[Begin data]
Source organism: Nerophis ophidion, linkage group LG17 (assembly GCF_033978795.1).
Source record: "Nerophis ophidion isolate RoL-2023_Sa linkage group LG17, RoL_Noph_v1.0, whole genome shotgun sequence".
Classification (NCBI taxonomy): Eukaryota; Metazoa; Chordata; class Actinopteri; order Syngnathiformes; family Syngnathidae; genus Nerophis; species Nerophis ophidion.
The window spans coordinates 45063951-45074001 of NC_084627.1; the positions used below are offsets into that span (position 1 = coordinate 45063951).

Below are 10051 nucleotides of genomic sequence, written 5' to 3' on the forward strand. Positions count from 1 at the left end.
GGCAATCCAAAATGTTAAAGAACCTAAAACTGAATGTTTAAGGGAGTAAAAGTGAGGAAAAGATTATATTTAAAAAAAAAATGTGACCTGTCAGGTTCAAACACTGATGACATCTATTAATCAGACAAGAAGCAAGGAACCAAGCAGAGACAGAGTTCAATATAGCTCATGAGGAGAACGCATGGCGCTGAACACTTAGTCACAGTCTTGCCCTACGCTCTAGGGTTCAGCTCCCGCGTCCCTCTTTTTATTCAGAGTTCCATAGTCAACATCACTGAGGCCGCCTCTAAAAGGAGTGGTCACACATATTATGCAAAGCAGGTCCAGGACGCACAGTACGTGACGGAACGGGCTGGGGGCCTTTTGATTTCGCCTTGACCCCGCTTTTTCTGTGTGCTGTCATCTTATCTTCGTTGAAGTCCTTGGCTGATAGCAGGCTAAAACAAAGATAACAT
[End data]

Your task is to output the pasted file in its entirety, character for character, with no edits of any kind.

Source organism: Nerophis ophidion, linkage group LG17 (assembly GCF_033978795.1).
Source record: "Nerophis ophidion isolate RoL-2023_Sa linkage group LG17, RoL_Noph_v1.0, whole genome shotgun sequence".
Classification (NCBI taxonomy): Eukaryota; Metazoa; Chordata; class Actinopteri; order Syngnathiformes; family Syngnathidae; genus Nerophis; species Nerophis ophidion.
The window spans coordinates 45063951-45074001 of NC_084627.1; the positions used below are offsets into that span (position 1 = coordinate 45063951).

Below are 10051 nucleotides of genomic sequence, written 5' to 3' on the forward strand. Positions count from 1 at the left end.
GGCAATCCAAAATGTTAAAGAACCTAAAACTGAATGTTTAAGGGAGTAAAAGTGAGGAAAAGATTATATTTAAAAAAAAAATGTGACCTGTCAGGTTCAAACACTGATGACATCTATTAATCAGACAAGAAGCAAGGAACCAAGCAGAGACAGAGTTCAATATAGCTCATGAGGAGAACGCATGGCGCTGAACACTTAGTCACAGTCTTGCCCTACGCTCTAGGGTTCAGCTCCCGCGTCCCTCTTTTTATTCAGAGTTCCATAGTCAACATCACTGAGGCCGCCTCTAAAAGGAGTGGTCACACATATTATGCAAAGCAGGTCCAGGACGCACAGTACGTGACGGAACGGGCTGGGGGCCTTTTGATTTCGCCTTGACCCCGCTTTTTCTGTGTGCTGTCATCTTATCTTCGTTGAAGTCCTTGGCTGATAGCAGGCTAAAACAAAGATAACAT